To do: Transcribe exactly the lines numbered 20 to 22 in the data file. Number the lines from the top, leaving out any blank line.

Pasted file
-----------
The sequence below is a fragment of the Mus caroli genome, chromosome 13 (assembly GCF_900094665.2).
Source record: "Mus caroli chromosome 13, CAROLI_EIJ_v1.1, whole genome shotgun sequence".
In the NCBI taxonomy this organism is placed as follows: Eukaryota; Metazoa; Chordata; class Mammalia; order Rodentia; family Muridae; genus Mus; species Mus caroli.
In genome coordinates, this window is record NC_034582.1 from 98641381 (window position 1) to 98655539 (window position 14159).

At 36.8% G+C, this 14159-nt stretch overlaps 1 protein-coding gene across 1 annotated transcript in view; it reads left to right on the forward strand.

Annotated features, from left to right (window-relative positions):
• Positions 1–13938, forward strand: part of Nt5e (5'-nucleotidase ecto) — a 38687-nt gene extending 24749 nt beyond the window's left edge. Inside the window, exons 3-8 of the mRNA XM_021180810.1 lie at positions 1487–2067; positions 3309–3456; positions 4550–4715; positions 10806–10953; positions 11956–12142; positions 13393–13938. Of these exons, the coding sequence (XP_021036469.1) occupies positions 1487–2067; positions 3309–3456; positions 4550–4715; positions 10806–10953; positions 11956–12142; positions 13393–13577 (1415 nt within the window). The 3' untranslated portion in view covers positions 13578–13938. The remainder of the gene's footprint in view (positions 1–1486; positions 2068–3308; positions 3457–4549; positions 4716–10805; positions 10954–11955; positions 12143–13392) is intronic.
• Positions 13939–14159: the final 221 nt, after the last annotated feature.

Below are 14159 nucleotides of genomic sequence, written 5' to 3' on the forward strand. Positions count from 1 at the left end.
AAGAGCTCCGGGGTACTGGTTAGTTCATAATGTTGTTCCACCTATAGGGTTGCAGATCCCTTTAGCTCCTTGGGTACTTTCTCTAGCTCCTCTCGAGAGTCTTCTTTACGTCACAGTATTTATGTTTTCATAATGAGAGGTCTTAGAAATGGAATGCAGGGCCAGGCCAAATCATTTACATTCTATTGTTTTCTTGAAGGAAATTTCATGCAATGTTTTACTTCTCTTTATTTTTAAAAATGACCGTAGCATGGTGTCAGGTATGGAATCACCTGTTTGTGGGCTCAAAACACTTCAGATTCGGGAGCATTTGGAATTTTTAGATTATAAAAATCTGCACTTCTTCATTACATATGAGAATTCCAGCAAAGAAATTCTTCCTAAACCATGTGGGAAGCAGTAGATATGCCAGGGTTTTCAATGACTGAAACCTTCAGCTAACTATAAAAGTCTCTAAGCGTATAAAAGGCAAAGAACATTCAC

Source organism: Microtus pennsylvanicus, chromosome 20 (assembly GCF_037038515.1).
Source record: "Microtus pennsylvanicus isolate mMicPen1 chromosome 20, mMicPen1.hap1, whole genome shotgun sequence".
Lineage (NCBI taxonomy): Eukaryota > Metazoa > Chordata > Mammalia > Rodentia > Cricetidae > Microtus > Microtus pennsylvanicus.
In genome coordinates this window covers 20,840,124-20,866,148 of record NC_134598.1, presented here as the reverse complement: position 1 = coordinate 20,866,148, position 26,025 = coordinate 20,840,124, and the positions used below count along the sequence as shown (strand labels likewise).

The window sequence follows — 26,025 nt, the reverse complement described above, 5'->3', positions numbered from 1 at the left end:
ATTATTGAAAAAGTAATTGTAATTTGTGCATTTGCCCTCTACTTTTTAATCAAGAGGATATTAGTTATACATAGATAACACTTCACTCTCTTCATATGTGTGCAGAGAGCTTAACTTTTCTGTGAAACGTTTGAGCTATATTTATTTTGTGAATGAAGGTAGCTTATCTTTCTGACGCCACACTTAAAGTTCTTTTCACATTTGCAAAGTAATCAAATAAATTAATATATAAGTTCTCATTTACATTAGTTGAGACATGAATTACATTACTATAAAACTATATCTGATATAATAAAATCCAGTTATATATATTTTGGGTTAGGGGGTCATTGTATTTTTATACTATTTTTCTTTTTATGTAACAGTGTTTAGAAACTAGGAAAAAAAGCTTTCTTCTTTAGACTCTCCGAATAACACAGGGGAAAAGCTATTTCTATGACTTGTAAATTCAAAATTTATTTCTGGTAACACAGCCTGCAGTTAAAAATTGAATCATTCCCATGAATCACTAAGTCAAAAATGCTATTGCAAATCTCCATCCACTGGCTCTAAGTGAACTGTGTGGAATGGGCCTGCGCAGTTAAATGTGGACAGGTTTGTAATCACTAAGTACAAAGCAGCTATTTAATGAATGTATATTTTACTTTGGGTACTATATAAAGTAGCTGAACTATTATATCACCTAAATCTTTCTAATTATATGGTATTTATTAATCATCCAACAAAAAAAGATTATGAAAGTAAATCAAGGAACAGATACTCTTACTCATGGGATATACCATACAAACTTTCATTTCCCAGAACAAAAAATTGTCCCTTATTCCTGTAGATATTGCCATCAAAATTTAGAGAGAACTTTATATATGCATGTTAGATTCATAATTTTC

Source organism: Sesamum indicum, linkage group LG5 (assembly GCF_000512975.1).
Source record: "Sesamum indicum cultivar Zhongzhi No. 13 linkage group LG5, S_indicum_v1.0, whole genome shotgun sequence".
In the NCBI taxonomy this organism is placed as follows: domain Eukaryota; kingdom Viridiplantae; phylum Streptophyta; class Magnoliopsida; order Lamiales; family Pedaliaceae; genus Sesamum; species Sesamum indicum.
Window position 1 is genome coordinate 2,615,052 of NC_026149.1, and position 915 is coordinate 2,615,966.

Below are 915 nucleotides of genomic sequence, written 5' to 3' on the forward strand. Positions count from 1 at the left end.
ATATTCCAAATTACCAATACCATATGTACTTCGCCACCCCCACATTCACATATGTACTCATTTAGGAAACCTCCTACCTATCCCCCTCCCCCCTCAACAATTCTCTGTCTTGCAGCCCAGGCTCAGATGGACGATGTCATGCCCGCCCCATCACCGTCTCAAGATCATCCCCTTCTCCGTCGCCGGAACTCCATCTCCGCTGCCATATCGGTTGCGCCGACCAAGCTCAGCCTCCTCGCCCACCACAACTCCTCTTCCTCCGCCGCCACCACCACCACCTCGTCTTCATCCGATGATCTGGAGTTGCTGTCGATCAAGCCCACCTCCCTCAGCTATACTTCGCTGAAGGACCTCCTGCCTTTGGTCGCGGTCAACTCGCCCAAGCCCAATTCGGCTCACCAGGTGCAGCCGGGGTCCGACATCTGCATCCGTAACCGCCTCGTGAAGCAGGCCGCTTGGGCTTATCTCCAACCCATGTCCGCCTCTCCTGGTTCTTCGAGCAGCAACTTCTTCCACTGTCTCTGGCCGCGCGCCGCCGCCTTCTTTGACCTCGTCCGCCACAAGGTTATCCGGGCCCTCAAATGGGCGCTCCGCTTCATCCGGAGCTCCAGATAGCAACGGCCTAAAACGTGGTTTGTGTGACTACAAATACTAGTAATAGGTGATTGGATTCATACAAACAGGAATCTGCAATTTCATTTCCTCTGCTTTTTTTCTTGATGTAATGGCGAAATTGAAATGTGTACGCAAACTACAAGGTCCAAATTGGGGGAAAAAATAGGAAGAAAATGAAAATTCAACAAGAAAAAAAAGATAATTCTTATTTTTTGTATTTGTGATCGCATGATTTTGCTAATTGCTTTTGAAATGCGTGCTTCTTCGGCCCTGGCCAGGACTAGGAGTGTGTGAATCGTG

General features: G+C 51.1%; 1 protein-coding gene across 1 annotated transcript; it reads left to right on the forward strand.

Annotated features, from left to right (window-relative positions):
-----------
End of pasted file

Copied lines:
Window position 1 is genome coordinate 2,615,052 of NC_026149.1, and position 915 is coordinate 2,615,966.

Below are 915 nucleotides of genomic sequence, written 5' to 3' on the forward strand. Positions count from 1 at the left end.
ATATTCCAAATTACCAATACCATATGTACTTCGCCACCCCCACATTCACATATGTACTCATTTAGGAAACCTCCTACCTATCCCCCTCCCCCCTCAACAATTCTCTGTCTTGCAGCCCAGGCTCAGATGGACGATGTCATGCCCGCCCCATCACCGTCTCAAGATCATCCCCTTCTCCGTCGCCGGAACTCCATCTCCGCTGCCATATCGGTTGCGCCGACCAAGCTCAGCCTCCTCGCCCACCACAACTCCTCTTCCTCCGCCGCCACCACCACCACCTCGTCTTCATCCGATGATCTGGAGTTGCTGTCGATCAAGCCCACCTCCCTCAGCTATACTTCGCTGAAGGACCTCCTGCCTTTGGTCGCGGTCAACTCGCCCAAGCCCAATTCGGCTCACCAGGTGCAGCCGGGGTCCGACATCTGCATCCGTAACCGCCTCGTGAAGCAGGCCGCTTGGGCTTATCTCCAACCCATGTCCGCCTCTCCTGGTTCTTCGAGCAGCAACTTCTTCCACTGTCTCTGGCCGCGCGCCGCCGCCTTCTTTGACCTCGTCCGCCACAAGGTTATCCGGGCCCTCAAATGGGCGCTCCGCTTCATCCGGAGCTCCAGATAGCAACGGCCTAAAACGTGGTTTGTGTGACTACAAATACTAGTAATAGGTGATTGGATTCATACAAACAGGAATCTGCAATTTCATTTCCTCTGCTTTTTTTCTTGATGTAATGGCGAAATTGAAATGTGTACGCAAACTACAAGGTCCAAATTGGGGGAAAAAATAGGAAGAAAATGAAAATTCAACAAGAAAAAAAAGATAATTCTTATTTTTTGTATTTGTGATCGCATGATTTTGCTAATTGCTTTTGAAATGCGTGCTTCTTCGGCCCTGGCCAGGACTAGGAGTGTGTGAATCGTG